The effect of nitrification inhibitors on soil ammonia emissions in nitrogen managed soils: a meta-analysis
Nitrification inhibitors (NI) retain nitrogen (N) in the ammonium (NH4 +) form longer in soil providing more time for plant uptake of NH4 +. They can also reduce production of the greenhouse gas nitrous oxide (N2O) by inhibiting nitrification and subsequent denitrification processes. However, this extended retention of N in the NH4 + form in the soils treated with NI can increase ammonia (NH3) emission. Studies conducted so far provide conflicting results on the effect of NI treatment on NH3 emissions. Here we have collated results available to date from peer-reviewed literature (46 data set from 21 studies from 1970 to 2010) and categorized the reported results into three groups—increase, no change, and decrease in % applied N lost as NH3 (hereafter NH3 loss) in NI treatments. Significant increase in NH3 loss in NI treatment was observed in both pasture and cropping soils and from both applied urine and urea with NI (e.g., dicyandiamide (DCD), ATC [4-amino- 1.2,4-triazole]). This increase in NH3 loss was between 0.3 and 25.0 % (n = 26, mean 6.7 ± standard error 1.3 %). No change in NH3 loss with DCD was also observed in some soils (n = 14), while a small number of studies reported a decrease which was between −0.3 and −4.1 % (n = 6, −1.3 ± 0.6 %). Overall, the soils with higher pH and lower cation exchange capacity (CEC) lost more NH3 with NIs irrespective of land use and type of N input. The combined addition of both NI and urease inhibitor reduced NH3 loss compared to sole NI application (n = 4, −5.9 ± 1.3 %). Collectively, the analysed results from the small number of available data sets reported suggest that NH3 loss significantly increases with NI application, depending on soil properties such as soil pH and CEC. More studies are needed both to quantitatively determine the effect of NIs on NH3 loss and to mitigate the loss.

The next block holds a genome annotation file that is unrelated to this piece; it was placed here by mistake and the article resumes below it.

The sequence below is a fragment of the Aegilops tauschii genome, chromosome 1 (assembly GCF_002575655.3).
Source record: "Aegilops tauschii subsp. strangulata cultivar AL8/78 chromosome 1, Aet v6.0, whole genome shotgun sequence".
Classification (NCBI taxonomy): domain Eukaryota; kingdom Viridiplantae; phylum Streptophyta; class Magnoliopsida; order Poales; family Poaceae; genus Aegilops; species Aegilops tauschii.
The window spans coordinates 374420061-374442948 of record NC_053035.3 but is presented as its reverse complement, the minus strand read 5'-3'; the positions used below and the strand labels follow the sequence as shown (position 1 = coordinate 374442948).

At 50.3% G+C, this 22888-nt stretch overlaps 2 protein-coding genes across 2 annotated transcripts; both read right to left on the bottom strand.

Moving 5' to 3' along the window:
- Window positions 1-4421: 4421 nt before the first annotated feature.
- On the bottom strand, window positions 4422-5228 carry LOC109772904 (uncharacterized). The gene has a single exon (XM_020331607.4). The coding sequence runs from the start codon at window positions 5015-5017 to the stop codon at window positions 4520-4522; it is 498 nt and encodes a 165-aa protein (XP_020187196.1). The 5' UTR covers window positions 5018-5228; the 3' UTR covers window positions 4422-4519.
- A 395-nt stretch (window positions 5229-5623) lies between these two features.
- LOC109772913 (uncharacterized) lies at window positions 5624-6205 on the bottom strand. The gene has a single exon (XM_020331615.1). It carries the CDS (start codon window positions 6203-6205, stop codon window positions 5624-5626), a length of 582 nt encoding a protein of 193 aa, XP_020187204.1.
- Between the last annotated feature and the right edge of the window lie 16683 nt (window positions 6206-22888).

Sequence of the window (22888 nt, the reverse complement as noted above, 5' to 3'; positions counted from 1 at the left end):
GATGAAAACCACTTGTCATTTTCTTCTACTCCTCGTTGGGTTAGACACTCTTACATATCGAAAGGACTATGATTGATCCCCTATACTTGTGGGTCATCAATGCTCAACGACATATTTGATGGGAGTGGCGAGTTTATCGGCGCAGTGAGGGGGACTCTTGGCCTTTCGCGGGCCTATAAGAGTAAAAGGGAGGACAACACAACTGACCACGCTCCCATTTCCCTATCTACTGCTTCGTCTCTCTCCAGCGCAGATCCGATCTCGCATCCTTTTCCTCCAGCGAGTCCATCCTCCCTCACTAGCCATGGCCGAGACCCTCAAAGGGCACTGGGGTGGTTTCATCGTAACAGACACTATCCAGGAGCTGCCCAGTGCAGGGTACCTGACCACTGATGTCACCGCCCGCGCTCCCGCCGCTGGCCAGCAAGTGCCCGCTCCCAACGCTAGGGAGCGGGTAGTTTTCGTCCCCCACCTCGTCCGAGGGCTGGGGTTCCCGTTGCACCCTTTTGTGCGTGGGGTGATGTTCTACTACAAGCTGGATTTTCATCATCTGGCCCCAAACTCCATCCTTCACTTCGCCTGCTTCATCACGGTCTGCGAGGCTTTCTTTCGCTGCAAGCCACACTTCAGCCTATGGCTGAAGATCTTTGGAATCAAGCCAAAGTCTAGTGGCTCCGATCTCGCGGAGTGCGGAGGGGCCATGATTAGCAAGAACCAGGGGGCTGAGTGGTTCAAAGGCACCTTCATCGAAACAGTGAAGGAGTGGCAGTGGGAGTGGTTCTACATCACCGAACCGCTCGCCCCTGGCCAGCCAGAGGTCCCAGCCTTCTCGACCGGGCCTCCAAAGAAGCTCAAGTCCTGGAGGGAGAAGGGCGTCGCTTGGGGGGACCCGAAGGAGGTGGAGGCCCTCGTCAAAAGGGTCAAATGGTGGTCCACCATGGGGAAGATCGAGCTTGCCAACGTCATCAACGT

KeywordsNitrification inhibitor Ammonia emission Nitrous oxide emission Urease inhibitor Soil pH Soil cation exchange capacity
We are grateful to Johannes Laubach, Donna Giltrap for constructive and valuable comments, and Anne Austin for editing and New Zealand Ministry for Science and Innovation for funding.
- Forster P, Ramaswamy V, Artaxo P, Berntsen T, Betts R, Fahey DW, Haywood J, Lean J, Lowe DC, Myhre G, Nganga J, Prinn R, Raga G, Schulz M, Van Dorland R (2007) Changes in atmospheric constituents and in radiative forcing. In: Solomon S, Qin D, Manning M, Chen Z, Marquis M, Averyt KB, Tignor M, Miller HL (eds) Climate Change 2007: the physical science basis. Contribution of working group I to the fourth assessment report of the intergovernmental panel on climate change. Cambridge University Press, CambridgeGoogle Scholar
- Francis DD, Vigil MF, Moiser AR (2008) Gaseous losses of nitrogen other than through denitrification. In: Schepers JS, Raun WR (eds) Nitrogen in agricultural systems. Agronomy monograph 49. American Society of Agronomy Madison, WI, USA, pp 255–279Google Scholar
- Hargrove W (1988) Evaluation of ammonia volatilization in the field. J Prod Agric 1:104–111Google Scholar
- Hauck RD, Bremner JM (1969) Significance of the nitrification reaction in nitrogen balances, biology and ecology of nitrogen. National Academy of Sciences, Washington, DC, pp 31–39Google Scholar
- IPCC—Intergovernmental Panel on Climate Change (2006) Guidelines for national greenhouse gas inventories. Available at http://www.ipcc-nggip.iges.or.jp/public/2006gl/index.html [verified 16 Dec 2011]. Geneva, Switzerland
- Nelson DW (1982) Gaseous losses of nitrogen other than through denitrification. In: Stevenson FJ (ed) Nitrogen in Agricultural Soils. American Society of Agronomy, Madison, WI, USA, pp 327–363Google Scholar
- Saggar S, Luo J, Giltrap DL, Maddena M (2009) Nitrous oxide emission from temperate grasslands: process, measurements, modelling and mitigation. In: Sheldon AI, Barnhart EP (eds) Nitrous oxide emissions research progress. Nova Science Publisher, New York, pp 1–66Google Scholar
- Singh J, Bolan NS, Saggar S, Zaman M (2008) The role of inhibitors in controlling the bioavailability and losses of nitrogen. In: Naidu R, Bolan NS, Megharaj M, Juhasz A, Gupta S, Clothier B, Schulin R (eds) Chemical bioavailability in terrestrial environment. Elsevier, Amsterdam, pp 329–362CrossRefGoogle Scholar
- Zaman M, Blennerhassett JD (2010) Effects of the different rates of urease and nitrification inhibitors on gaseous emissions of ammonia and nitrous oxide, nitrate leaching and pasture production from urine patches in an intensive grazed pasture system. Agric Ecosyst Environ 136:236–246CrossRefGoogle Scholar